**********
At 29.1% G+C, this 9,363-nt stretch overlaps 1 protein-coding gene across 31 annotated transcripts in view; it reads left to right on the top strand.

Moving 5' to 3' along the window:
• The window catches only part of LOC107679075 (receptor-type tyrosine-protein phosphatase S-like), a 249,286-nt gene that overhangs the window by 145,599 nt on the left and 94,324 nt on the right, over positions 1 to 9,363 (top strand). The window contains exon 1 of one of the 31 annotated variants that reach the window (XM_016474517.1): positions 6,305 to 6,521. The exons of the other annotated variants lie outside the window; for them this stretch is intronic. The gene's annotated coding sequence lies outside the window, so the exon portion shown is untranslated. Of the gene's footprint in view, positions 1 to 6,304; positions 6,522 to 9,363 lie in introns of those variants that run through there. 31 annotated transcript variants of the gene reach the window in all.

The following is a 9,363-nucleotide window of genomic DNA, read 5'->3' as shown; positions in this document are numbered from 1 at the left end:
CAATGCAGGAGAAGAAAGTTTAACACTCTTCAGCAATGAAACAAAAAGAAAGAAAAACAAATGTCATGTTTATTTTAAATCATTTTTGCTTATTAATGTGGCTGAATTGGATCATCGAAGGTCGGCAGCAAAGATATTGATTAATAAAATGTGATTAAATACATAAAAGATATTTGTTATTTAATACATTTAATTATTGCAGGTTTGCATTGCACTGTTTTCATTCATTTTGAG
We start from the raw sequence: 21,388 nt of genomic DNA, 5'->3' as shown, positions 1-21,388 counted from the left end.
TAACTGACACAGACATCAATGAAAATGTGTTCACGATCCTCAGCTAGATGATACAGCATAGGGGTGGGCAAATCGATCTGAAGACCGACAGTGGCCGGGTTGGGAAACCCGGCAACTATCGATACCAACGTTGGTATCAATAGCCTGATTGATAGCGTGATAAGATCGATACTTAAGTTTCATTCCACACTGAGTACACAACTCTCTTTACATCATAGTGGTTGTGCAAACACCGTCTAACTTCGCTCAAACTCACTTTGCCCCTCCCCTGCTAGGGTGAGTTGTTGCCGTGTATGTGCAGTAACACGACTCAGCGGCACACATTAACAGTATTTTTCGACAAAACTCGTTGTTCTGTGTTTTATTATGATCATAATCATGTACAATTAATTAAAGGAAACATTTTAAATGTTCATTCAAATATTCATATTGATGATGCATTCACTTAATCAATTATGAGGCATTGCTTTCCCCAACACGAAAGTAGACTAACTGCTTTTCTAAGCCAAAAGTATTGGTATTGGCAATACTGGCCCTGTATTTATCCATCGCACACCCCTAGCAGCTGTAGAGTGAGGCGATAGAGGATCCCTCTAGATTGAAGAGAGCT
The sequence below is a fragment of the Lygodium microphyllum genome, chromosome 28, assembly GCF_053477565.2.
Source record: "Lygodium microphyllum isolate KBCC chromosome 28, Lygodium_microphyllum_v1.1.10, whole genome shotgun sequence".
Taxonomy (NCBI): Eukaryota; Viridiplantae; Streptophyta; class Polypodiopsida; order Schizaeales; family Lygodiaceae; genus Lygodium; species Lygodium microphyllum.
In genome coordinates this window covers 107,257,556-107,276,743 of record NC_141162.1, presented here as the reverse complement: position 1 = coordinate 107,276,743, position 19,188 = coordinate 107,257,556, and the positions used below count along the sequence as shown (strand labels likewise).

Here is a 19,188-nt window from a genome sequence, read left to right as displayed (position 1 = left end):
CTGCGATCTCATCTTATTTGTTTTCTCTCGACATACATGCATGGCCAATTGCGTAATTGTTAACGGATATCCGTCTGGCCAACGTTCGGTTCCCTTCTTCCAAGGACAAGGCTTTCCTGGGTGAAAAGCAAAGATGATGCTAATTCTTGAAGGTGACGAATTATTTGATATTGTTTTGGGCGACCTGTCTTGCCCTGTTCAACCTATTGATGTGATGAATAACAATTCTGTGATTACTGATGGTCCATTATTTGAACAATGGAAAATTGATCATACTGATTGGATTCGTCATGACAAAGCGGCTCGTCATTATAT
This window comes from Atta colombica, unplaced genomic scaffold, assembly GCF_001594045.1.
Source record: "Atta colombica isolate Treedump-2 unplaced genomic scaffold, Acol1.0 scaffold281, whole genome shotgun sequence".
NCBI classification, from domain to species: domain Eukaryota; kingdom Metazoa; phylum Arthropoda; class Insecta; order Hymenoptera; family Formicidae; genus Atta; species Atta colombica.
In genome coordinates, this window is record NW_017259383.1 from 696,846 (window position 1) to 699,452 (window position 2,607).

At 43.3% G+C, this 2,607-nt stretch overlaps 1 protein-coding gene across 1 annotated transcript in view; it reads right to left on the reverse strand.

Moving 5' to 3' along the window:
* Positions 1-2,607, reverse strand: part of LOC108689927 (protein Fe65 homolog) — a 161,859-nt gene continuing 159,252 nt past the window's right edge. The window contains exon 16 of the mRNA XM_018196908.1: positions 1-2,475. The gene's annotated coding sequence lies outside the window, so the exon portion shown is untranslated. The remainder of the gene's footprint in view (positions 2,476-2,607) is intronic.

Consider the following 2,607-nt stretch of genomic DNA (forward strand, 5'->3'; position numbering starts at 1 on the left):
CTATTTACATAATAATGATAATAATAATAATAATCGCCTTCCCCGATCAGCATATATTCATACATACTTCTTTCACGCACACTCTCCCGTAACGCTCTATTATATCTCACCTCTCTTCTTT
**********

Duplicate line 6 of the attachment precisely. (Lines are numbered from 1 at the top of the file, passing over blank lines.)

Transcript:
We start from the raw sequence: 21,388 nt of genomic DNA, 5'->3' as shown, positions 1-21,388 counted from the left end.